Latest post of the previous page:This is an interesting article, and not overly long.
You can be spiritual without the church.
I'm reading a fascinating book entitled: The Little Book of Atheist Spirituality, by Andre Comte-Sponville. It is not a volume of cutsie quotes, it is a very thoughtful series of very readable philosophical essays. Nearly 1/2 of the book is dealing with the issue of "Can there be an atheist spirituality" and his answer is a resounding and moving yes. "Spirituality" should not be confined to religion and its language. It is a way we have of experiencing the universe we are a part of.FloatingBoater wrote:I rather lean toward the expression spiritual atheism if only to differentiate myself from the more derogatory connotaition of atheist, which in common use implies badness or less worthy than anyone who professes allegiance to just about form of religious attchment.
Take back the language I say, interpretation is for others to define.
I think you've given a classic example of what I think of as a spiritual experience. It is deeply awesome but also undeniably human and it's an experience that, so far as we know, no other members of the animal kingdom experience in the same way.FloatingBoater wrote: Seeing my daughters borne for instance, I regard as a deeply spiritual experience that moved me to tears and humility, joy and awe.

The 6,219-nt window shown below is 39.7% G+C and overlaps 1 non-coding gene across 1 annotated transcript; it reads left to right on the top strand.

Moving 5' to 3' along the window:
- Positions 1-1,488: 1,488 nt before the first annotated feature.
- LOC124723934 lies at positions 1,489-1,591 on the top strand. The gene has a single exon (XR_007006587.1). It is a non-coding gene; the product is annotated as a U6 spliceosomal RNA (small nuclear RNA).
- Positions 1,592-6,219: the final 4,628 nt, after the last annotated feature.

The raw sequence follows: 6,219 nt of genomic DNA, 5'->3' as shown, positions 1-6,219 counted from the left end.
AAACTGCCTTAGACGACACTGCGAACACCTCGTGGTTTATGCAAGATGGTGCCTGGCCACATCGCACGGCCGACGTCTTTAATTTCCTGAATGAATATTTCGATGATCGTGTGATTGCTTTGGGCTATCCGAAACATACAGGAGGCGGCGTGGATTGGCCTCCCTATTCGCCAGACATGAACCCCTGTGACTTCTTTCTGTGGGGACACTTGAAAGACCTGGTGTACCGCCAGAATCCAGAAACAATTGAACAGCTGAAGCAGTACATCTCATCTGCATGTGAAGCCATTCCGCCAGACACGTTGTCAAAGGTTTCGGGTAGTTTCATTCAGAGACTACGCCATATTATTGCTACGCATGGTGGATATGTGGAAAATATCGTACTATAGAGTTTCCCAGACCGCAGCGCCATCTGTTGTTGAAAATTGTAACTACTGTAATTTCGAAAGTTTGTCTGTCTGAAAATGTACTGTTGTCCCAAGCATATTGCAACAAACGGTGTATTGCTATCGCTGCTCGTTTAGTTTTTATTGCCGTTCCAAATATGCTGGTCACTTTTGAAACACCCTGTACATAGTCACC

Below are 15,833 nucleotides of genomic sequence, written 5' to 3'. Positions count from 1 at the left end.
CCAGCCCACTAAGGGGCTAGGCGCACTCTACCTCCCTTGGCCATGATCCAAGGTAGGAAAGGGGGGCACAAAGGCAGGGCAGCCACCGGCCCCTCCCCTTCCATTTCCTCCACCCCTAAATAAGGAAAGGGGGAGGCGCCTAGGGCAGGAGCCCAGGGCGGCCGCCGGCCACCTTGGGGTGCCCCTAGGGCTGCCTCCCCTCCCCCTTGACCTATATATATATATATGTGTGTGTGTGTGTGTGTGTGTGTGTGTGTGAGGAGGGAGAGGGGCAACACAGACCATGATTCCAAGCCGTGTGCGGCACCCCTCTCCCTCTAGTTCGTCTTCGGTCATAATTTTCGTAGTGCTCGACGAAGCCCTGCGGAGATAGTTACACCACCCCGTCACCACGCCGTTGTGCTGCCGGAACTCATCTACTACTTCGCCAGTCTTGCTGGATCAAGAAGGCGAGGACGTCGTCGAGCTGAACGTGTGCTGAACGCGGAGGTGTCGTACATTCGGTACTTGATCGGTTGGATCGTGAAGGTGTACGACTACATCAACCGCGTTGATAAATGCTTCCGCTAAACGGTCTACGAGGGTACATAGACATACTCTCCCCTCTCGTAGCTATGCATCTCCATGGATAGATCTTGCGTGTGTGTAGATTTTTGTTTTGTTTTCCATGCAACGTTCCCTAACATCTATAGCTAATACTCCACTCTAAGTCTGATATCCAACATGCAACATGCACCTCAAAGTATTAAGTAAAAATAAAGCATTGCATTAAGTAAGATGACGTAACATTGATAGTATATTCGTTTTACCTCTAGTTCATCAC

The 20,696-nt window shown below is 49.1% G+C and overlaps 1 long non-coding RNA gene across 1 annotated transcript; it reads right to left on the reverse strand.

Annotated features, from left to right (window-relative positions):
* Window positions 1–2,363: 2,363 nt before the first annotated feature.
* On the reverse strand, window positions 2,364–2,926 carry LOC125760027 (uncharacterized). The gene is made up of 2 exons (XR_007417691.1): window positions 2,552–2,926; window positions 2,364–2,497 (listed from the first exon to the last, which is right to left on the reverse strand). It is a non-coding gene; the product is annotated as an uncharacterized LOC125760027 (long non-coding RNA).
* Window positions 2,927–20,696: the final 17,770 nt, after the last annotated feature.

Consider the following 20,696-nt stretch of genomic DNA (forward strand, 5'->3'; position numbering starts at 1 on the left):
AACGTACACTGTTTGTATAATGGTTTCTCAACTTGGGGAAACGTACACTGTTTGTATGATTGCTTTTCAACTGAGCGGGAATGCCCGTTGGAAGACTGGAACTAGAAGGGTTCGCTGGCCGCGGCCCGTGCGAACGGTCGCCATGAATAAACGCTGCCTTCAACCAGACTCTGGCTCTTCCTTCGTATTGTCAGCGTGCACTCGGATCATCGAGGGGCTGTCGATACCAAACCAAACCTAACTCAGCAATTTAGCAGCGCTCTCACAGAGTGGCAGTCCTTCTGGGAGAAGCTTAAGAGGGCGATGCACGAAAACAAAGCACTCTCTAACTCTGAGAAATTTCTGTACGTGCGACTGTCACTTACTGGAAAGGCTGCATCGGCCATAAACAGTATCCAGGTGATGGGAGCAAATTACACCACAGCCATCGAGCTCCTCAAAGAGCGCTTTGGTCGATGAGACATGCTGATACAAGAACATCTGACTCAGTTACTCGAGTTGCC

Thankfully it only exists in re-runs. Sorry that it's lifeless body washed up on your shores.Ted Harvey wrote:'Everybody Loves Raymond' was on 'Faith'. It's not a programme that I would normally watch,...I could not bear watching enough of this unfunny episode...
I wonder if we just sometimes have to drop a word as being not suitable. Clearly, it means so many things to so many people, and, as you will know, the more meanings a word has, the less meaning it has (you have only to look at how modern writers foul up our language by using words inappropriately: are we to drop uninterested now, for instance, because so many people say disinterested, and don't really mean disinterested?).Occam wrote:Unfortunately, Zoe, that definition you got from the Oxford Compact Online doesn't get us anywhere.
Amen.Andy Armitage wrote: Sometimes it's nice to have a vague word that sort of conjures up meaning in other people, even though you may not know exactly how it's affecting them. And perhaps that's a good way to leave it: let's use the word vaguely, because sometimes it's handy to be vague.
Jem wrote:I see broadly two irreconcilable points of view on this subject. Clearly, the people who don't like the word aren't going to use it and the rest of us will continue to do so. I don't think there's any problem really.